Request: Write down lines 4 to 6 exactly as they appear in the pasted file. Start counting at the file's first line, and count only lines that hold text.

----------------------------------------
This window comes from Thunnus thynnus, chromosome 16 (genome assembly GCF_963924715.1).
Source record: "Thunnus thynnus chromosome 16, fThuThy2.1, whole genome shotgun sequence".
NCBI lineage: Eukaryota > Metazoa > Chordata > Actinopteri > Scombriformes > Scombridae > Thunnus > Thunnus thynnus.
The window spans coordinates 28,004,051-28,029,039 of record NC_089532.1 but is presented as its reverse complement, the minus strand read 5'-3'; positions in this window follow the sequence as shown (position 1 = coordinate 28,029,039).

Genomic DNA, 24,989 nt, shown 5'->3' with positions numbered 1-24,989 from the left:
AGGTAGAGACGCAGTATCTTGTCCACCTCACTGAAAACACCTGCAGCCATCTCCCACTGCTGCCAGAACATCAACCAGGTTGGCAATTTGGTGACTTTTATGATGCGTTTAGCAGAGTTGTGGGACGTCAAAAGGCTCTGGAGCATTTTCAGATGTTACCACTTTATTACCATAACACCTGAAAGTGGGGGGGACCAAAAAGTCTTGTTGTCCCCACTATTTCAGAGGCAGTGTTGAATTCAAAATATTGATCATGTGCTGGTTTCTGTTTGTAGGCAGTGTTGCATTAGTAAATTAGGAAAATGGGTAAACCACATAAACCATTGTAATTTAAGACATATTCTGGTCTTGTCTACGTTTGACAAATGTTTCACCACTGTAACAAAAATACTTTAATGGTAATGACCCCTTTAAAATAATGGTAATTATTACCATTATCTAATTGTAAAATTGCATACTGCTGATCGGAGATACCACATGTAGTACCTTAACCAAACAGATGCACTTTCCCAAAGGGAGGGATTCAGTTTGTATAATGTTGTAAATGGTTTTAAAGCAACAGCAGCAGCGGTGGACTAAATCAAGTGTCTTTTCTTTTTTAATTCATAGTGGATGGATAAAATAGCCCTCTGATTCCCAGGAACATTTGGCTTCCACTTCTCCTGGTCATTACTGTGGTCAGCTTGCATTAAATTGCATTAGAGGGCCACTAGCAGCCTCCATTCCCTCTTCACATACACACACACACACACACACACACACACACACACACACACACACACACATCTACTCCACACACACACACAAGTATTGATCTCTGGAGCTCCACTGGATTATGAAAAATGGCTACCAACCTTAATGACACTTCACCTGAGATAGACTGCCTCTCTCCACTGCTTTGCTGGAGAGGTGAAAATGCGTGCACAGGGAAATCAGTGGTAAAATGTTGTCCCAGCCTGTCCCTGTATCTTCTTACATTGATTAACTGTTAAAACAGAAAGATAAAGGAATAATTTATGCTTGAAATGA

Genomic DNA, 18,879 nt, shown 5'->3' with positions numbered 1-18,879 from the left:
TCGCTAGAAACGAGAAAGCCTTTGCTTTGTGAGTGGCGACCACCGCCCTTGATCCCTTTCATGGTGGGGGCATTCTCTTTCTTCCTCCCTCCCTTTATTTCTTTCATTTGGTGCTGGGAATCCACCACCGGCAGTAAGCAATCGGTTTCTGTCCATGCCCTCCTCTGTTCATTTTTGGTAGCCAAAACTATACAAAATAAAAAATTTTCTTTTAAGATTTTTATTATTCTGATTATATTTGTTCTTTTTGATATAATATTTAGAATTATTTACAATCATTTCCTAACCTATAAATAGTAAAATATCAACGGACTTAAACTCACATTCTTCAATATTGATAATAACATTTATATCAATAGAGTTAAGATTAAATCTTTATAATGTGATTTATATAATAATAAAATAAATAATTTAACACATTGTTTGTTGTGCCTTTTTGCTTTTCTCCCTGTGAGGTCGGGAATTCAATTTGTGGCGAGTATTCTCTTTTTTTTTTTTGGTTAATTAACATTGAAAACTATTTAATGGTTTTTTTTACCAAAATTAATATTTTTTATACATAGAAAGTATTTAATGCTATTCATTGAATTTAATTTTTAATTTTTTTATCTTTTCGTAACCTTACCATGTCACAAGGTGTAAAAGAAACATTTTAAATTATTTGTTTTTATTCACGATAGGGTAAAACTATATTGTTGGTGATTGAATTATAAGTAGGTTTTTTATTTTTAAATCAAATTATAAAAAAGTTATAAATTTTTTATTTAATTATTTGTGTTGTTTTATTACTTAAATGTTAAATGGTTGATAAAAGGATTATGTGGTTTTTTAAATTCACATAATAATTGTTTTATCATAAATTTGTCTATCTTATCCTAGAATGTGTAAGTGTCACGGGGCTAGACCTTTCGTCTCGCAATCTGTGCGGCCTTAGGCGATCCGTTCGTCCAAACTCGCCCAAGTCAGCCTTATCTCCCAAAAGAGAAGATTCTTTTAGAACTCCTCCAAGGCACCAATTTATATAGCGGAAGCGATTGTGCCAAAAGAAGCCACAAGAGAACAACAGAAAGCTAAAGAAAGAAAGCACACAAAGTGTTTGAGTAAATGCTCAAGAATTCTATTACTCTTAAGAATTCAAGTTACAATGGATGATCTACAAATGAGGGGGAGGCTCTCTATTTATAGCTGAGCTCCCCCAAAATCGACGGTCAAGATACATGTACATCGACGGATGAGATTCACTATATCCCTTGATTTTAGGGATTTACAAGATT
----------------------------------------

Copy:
The window spans coordinates 28,004,051-28,029,039 of record NC_089532.1 but is presented as its reverse complement, the minus strand read 5'-3'; positions in this window follow the sequence as shown (position 1 = coordinate 28,029,039).

Genomic DNA, 24,989 nt, shown 5'->3' with positions numbered 1-24,989 from the left:
AGGTAGAGACGCAGTATCTTGTCCACCTCACTGAAAACACCTGCAGCCATCTCCCACTGCTGCCAGAACATCAACCAGGTTGGCAATTTGGTGACTTTTATGATGCGTTTAGCAGAGTTGTGGGACGTCAAAAGGCTCTGGAGCATTTTCAGATGTTACCACTTTATTACCATAACACCTGAAAGTGGGGGGGACCAAAAAGTCTTGTTGTCCCCACTATTTCAGAGGCAGTGTTGAATTCAAAATATTGATCATGTGCTGGTTTCTGTTTGTAGGCAGTGTTGCATTAGTAAATTAGGAAAATGGGTAAACCACATAAACCATTGTAATTTAAGACATATTCTGGTCTTGTCTACGTTTGACAAATGTTTCACCACTGTAACAAAAATACTTTAATGGTAATGACCCCTTTAAAATAATGGTAATTATTACCATTATCTAATTGTAAAATTGCATACTGCTGATCGGAGATACCACATGTAGTACCTTAACCAAACAGATGCACTTTCCCAAAGGGAGGGATTCAGTTTGTATAATGTTGTAAATGGTTTTAAAGCAACAGCAGCAGCGGTGGACTAAATCAAGTGTCTTTTCTTTTTTAATTCATAGTGGATGGATAAAATAGCCCTCTGATTCCCAGGAACATTTGGCTTCCACTTCTCCTGGTCATTACTGTGGTCAGCTTGCATTAAATTGCATTAGAGGGCCACTAGCAGCCTCCATTCCCTCTTCACATACACACACACACACACACACACACACACACACACACACACACACACACATCTACTCCACACACACACACAAGTATTGATCTCTGGAGCTCCACTGGATTATGAAAAATGGCTACCAACCTTAATGACACTTCACCTGAGATAGACTGCCTCTCTCCACTGCTTTGCTGGAGAGGTGAAAATGCGTGCACAGGGAAATCAGTGGTAAAATGTTGTCCCAGCCTGTCCCTGTATCTTCTTACATTGATTAACTGTTAAAACAGAAAGATAAAGGAATAATTTATGCTTGAAATGA